Please follow our visitation guidelines for the safety of our patients, visitors and team members.
Visitors must call (631) 548-6853 before arriving at the hospital to hear any updates to the hospital visiting schedule. Please know the community positivity rate guides our visitation schedule.
All visitors are required to provide physical proof of a COVID -19 vaccination or a negative PCR or antigen test within 72 hours before entering the hospital.
Screening for daily visitation is from 10:30 am to 4:30 pm.
Patients are only allowed two visitors per day with only one visitor at the bedside at one time.
Visitors must undergo symptom checks upon entering the facility.
A hospital-issued mask must be worn by visitors at all times. We ask visitors to also encourage your loved one to wear a surgical mask during visitation.
Visitors must wear appropriate personal protective equipment (PPE) for isolation rooms as recommended by the department and The Centers for Disease Control and Prevention (CDC).
All visitors must sign in at the front desk when arriving.
No one under 18 years of age will be permitted to visit.
All visitors will be screened for symptoms (fever, sore throat, runny nose, cough, shortness of breath, muscle aches, or diarrhea) and conduct a temperature check prior to entering the clinical area and every twelve hours thereafter for the remainder of their presence at the bedside. Visitors will be asked to leave the facility if they have symptoms or a temperature greater than 100° F.
Any visitor with known exposure to COVID-19 during the past 14 days will not be permitted to visit regardless of their vaccination history or a history of COVID-19 in the past 90 days.
At this time, there is no visitation for patients positive with COVID-19. To arrange for a virtual visit, please call 631-548-6239.
Visitors must use hand sanitizer upon arrival and when leaving the patient’s room.
Visitors should avoid physical contact with patient.
Visitors are not permitted to wear personal gloves upon entry into the facility.
Visitors are not permitted access to hospital pantries and cafeteria—please ask staff for assistance.
OB/Maternity: The patient can designate two visitors during their stay and should speak with their OB/Maternity team.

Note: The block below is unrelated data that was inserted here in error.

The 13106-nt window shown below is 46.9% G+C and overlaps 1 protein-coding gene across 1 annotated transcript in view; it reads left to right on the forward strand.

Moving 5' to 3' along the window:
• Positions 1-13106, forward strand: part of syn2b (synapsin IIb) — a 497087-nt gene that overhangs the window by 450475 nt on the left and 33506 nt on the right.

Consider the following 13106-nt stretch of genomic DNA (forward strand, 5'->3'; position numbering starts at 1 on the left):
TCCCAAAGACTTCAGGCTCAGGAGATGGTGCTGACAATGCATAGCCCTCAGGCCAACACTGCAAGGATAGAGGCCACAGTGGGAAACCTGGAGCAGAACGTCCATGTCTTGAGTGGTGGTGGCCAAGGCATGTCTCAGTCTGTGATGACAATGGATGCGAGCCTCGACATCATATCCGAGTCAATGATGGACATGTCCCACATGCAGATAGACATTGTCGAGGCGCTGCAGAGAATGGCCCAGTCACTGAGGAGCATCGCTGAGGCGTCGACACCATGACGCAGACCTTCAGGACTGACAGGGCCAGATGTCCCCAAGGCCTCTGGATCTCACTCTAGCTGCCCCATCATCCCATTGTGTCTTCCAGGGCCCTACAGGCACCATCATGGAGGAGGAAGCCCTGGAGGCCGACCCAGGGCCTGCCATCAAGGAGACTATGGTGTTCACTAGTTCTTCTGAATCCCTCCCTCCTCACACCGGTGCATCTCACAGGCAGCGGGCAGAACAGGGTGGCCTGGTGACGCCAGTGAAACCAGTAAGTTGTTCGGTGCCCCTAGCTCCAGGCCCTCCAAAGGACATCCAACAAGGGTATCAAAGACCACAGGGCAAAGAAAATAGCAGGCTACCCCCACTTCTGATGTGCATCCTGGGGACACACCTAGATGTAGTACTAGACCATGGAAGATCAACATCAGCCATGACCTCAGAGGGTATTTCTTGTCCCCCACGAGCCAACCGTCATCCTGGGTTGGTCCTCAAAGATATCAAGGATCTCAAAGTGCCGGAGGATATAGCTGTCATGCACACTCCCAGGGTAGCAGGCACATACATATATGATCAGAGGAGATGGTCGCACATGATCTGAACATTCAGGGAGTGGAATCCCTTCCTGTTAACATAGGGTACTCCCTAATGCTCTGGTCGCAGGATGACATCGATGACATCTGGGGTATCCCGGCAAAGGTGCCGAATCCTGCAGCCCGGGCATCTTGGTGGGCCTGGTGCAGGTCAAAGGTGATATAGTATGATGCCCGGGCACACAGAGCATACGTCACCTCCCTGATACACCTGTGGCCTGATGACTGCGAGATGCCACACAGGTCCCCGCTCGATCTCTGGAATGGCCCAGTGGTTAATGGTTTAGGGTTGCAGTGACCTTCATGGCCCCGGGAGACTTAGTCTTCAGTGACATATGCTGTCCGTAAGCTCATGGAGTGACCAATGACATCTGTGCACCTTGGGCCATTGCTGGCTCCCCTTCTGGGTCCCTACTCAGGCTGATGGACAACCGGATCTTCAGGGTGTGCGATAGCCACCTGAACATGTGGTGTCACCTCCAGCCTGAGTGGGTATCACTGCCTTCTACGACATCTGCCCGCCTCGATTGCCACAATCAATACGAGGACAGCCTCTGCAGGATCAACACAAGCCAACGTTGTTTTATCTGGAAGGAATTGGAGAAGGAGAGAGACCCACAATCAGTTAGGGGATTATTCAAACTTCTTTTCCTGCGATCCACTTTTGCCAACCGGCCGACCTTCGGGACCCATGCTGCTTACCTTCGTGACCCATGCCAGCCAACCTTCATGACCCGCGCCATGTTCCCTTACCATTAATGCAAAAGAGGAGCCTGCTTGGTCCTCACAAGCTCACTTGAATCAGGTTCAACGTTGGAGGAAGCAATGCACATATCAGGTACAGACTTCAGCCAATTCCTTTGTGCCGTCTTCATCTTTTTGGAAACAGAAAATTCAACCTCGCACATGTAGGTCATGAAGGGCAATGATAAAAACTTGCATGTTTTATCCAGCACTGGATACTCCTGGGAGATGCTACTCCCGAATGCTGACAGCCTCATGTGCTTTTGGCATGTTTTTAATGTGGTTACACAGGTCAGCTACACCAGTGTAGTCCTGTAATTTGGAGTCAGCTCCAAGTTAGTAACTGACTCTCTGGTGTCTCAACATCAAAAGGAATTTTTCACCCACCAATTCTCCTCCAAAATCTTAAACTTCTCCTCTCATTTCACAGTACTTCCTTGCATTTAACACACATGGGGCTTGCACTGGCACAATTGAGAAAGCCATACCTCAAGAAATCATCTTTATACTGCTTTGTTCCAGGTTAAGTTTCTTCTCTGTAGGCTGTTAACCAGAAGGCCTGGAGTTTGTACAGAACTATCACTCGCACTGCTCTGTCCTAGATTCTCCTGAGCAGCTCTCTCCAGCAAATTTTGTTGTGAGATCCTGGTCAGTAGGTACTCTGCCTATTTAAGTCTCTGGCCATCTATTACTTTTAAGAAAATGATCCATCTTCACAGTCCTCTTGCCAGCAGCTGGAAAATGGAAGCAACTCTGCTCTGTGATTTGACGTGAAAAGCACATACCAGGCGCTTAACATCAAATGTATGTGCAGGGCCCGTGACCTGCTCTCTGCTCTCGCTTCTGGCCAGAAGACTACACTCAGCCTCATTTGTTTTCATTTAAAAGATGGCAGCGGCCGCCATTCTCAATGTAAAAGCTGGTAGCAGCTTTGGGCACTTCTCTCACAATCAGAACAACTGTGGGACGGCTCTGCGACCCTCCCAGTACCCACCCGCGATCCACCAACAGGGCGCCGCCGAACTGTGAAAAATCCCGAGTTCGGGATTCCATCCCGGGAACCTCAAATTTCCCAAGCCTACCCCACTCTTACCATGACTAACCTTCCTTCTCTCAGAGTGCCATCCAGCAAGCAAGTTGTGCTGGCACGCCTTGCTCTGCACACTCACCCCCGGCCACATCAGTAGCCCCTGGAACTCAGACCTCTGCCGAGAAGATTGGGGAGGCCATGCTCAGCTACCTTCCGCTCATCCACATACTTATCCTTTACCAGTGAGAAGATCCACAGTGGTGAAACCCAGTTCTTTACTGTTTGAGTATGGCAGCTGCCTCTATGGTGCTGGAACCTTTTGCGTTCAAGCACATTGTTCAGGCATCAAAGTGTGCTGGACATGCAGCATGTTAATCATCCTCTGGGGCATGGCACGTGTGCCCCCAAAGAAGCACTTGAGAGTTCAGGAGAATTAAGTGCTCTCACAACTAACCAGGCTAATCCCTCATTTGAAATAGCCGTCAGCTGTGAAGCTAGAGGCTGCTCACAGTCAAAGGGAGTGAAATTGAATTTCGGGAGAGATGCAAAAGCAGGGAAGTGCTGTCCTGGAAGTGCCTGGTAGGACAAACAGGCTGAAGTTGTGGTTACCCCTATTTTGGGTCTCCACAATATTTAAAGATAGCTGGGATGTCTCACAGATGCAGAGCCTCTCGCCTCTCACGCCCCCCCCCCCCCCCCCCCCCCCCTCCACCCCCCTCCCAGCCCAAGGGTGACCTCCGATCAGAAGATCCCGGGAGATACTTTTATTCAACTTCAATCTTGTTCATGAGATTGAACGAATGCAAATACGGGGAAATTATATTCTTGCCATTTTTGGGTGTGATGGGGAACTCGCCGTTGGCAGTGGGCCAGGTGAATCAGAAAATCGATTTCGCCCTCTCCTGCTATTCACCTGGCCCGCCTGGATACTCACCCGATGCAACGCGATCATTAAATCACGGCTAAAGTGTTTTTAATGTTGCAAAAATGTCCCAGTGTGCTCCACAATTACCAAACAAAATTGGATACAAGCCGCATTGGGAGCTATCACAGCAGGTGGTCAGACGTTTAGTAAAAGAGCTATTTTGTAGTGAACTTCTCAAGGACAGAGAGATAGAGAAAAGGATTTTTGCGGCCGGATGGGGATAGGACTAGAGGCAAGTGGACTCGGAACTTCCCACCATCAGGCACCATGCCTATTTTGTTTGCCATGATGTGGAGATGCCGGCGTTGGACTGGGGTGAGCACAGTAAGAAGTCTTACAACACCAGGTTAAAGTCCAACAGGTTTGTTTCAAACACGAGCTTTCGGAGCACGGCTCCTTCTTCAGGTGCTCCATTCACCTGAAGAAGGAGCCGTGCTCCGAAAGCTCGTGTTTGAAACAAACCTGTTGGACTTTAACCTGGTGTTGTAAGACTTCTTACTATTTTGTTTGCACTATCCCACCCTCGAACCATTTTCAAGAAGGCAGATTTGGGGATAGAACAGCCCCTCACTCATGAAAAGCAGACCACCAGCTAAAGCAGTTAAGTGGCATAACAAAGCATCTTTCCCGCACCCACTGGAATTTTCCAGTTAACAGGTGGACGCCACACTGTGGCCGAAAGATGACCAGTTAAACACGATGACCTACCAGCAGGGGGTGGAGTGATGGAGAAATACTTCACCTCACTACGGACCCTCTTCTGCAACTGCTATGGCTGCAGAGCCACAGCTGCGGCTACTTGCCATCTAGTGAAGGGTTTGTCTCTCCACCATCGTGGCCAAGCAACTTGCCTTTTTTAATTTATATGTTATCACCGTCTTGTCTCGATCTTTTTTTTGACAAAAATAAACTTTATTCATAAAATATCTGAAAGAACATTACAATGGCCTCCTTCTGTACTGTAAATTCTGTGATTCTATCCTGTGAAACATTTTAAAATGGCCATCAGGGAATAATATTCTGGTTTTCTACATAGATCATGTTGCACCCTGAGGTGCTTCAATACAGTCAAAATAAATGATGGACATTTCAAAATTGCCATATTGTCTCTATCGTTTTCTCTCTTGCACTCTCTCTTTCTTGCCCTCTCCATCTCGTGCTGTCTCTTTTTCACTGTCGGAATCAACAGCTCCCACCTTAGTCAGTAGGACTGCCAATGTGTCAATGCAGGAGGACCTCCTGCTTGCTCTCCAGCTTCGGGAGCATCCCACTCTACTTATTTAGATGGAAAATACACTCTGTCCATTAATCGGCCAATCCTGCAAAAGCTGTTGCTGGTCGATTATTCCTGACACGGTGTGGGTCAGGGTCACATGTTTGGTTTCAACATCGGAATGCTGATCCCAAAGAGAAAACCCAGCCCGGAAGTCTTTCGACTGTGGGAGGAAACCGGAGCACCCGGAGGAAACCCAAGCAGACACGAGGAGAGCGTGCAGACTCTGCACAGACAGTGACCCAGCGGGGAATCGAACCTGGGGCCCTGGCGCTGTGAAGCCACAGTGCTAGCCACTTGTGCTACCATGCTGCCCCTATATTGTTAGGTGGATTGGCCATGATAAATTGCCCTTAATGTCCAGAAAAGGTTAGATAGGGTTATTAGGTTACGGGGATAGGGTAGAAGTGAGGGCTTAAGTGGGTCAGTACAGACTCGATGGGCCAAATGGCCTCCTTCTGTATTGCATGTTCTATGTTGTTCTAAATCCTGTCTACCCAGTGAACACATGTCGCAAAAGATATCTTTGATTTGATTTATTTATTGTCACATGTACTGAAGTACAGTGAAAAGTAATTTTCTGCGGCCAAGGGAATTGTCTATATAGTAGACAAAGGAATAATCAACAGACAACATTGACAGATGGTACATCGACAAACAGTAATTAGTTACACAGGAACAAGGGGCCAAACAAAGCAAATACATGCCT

Visitors must remain in the patient’s room throughout the visit except when directed by hospital staff to leave for procedures (during which visitors are normally asked to leave the room).
Visitors are not allowed to use patient bathrooms. Please use the bathrooms in the front lobby before and after your visit.
Social distancing must be followed at all times in all areas of the hospital.
Let’s work together to help prevent the spread of infection to our patients, team members and visitors.
5 steps to washing your hands the right way
Wet your hands with clean, running water and use soap.
Lather your hands by rubbing them together with the soap. Lather the backs of your hands, between your fingers and under your nails.
Scrub your hands for at least 20 seconds (the time it takes to hum the “Happy Birthday” song from beginning to end twice).
Rinse your hands well under clean, running water.
Dry your hands using a clean paper towel.
How to use hand sanitizer
Apply the product to the palm of one hand.
Rub your hands together.
Rub the product over all the surfaces of your hands and fingers until your hands are dry—this should take around 20 seconds.
Anyone who visits a patient with an isolation sign on the door should stop at the nursing station before entering the patient’s room. Isolation precautions create barriers that help prevent the spread of germs in the hospital. They are needed to protect you and the patient you are visiting. The precautions are also needed to protect other patients in the hospital.
When a patient is in isolation:
Visitors may need to wear PPE (gloves, gown, mask).
Visitors should limit contact with patient.
Visitors may not be allowed into a patient’s room at all.
Visitors who are ill will not be permitted to enter the hospital (no exceptions).
We encourage visitors to remain closely connected to their loved ones through virtual visual means such as Skype or FaceTime.